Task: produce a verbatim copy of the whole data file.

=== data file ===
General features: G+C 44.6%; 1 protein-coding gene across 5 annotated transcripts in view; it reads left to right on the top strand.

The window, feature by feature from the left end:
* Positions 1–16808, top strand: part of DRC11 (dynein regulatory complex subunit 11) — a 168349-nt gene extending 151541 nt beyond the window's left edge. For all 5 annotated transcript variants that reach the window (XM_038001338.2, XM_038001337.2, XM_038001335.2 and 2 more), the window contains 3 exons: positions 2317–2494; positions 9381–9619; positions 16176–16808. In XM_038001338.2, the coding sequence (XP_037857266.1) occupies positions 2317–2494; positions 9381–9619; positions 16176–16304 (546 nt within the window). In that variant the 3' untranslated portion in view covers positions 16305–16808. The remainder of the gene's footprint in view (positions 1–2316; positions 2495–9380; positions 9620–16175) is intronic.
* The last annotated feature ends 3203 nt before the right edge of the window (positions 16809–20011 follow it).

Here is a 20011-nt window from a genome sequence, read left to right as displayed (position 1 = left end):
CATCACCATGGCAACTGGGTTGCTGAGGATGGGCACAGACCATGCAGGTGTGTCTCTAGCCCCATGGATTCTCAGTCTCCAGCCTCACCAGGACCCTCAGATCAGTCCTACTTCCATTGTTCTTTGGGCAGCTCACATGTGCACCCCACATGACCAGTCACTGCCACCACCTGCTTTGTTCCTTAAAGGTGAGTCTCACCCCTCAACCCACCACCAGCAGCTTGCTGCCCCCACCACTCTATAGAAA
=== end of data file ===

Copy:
General features: G+C 44.6%; 1 protein-coding gene across 5 annotated transcripts in view; it reads left to right on the top strand.

The window, feature by feature from the left end:
* Positions 1–16808, top strand: part of DRC11 (dynein regulatory complex subunit 11) — a 168349-nt gene extending 151541 nt beyond the window's left edge. For all 5 annotated transcript variants that reach the window (XM_038001338.2, XM_038001337.2, XM_038001335.2 and 2 more), the window contains 3 exons: positions 2317–2494; positions 9381–9619; positions 16176–16808. In XM_038001338.2, the coding sequence (XP_037857266.1) occupies positions 2317–2494; positions 9381–9619; positions 16176–16304 (546 nt within the window). In that variant the 3' untranslated portion in view covers positions 16305–16808. The remainder of the gene's footprint in view (positions 1–2316; positions 2495–9380; positions 9620–16175) is intronic.
* The last annotated feature ends 3203 nt before the right edge of the window (positions 16809–20011 follow it).

Here is a 20011-nt window from a genome sequence, read left to right as displayed (position 1 = left end):
CATCACCATGGCAACTGGGTTGCTGAGGATGGGCACAGACCATGCAGGTGTGTCTCTAGCCCCATGGATTCTCAGTCTCCAGCCTCACCAGGACCCTCAGATCAGTCCTACTTCCATTGTTCTTTGGGCAGCTCACATGTGCACCCCACATGACCAGTCACTGCCACCACCTGCTTTGTTCCTTAAAGGTGAGTCTCACCCCTCAACCCACCACCAGCAGCTTGCTGCCCCCACCACTCTATAGAAA